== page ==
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Iowa Supreme Court Announces That ‘Good Cause’ in Newly Amended Appeals Statute Means ‘a Legally Sufficient Reason’

The Supreme Court of Iowa announced that the words “good cause” in the newly amended appeals statute of Iowa Code § 814.6(1)(a)(3) means “a legally sufficient reason.”

Mercedes JoJean Damme pleaded guilty to two counts of theft in the third degree. The State agreed to seek no more than a two-year sentence that would be suspended if Damme was accepted into a program with the Waterloo Women’s Center for Change. The State also agreed to follow any more lenient sentence that may be recommended in her presentence investigation report.

At Damme’s sentencing on July 1, 2019, the trial court rejected the State’s recommended suspended sentence and imposed indeterminate terms of two years of imprisonment on each count to be served concurrently, a $625 fine, a criminal surcharge of 35 percent, court costs, attorney fees, a law enforcement initiative surcharge of $125, and restitution.

Damme appealed her sentence on numerous grounds, but she did not challenge her guilty plea or conviction. The State argued that Damme’s appeal should be dismissed because she failed to establish good cause for the appeal as required by Iowa Code § 814.6 (2019).

The Iowa Supreme Court observed “[t]he Iowa legislature amended Iowa Code section 814.6, effective July 1, 2019, as follows: ‘1. Right of appeal is granted the defendant from: (a) A final judgment of sentence, except in the following cases: ... (3) A conviction where the defendant has pled guilty. This subparagraph does not apply to a guilty plea for a class “A” felony or in a case where the defendant establishes good cause.’” Because the legislature did not define “good cause” within the statute, the Court “look[s] to the common meaning of the term in interpreting the statute.” State v. Tesch, 704 N.W.2d 440 (Iowa 2005). A dictionary can be a reliable source for the common meanings of words. Id. Black’s Law Dictionary defines “good cause” to mean “[a] legally sufficient reason.” Black’s Law Dictionary (11th ed. 2019). The Court adopted that definition.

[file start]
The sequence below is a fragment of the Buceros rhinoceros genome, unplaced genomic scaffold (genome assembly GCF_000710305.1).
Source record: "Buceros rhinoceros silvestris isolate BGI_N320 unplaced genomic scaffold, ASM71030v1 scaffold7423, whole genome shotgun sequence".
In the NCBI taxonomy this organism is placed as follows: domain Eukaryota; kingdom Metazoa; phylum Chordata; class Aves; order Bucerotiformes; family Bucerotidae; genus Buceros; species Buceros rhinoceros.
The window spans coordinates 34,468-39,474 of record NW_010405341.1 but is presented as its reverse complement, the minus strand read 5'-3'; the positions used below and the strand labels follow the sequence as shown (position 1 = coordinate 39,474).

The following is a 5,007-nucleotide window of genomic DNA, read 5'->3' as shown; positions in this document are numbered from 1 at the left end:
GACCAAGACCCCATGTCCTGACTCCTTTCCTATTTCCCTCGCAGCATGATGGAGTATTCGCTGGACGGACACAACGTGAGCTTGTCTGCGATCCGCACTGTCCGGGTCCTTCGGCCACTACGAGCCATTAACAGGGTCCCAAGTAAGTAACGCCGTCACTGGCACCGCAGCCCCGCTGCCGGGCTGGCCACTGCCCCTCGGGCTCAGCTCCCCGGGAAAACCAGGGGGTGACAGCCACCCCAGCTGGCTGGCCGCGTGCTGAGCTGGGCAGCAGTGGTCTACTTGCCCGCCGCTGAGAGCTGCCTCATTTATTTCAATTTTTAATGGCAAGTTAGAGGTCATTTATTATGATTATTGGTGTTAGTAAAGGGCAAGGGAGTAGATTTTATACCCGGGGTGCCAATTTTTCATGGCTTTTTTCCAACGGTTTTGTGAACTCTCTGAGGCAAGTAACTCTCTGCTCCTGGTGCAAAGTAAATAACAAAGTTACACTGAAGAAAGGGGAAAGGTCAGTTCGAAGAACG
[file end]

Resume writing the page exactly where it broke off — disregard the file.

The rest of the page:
The burden, then, was on Damme to establish a legally sufficient reason to pursue her appeal because she had been sentenced on the date the amended statute took effect. State v. Macke, 933 N.W.2d 226 (Iowa 2019). And since what constitutes good cause is context-specific, the Court had to determine what would be a “legally sufficient reason to appeal” when a defendant has pleaded guilty. However, as it had often done in past decisions, the Court concluded that the good-cause provision in this case was ambiguous.

Because of the ambiguity, the Court had to determine what the statute meant to accomplish and “seek to advance, rather than defeat, the purpose of the statute.” Rhoades v. State, 880 N.W.2d 431 (Iowa 2016). The statute sought to restrict, and thereby limit, the number of frivolous appeals challenging convictions based on guilty pleas, the Court determined.

But Damme had not challenged her conviction or her guilty plea. She challenged her sentence, which was neither mandatory nor part of her plea bargain. Sentences are invariably imposed after trial courts have accepted guilty pleas. Because this timing provided a legally sufficient reason to appeal notwithstanding the guilty plea, the Court held that “good cause exists to appeal from a conviction following a guilty plea when the defendant challenges his or her sentence rather than the guilty plea.” The Court concluded that based on the facts of this case, “good cause exists to allow Damme’s appeal to proceed.” Turning then to the merits of Damme’s appeal, the Court ruled that “Damme failed to show that the sentencing court relied on improper factors in imposing her sentence,” and thus it found no error.

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Related legal case

State v. Damme



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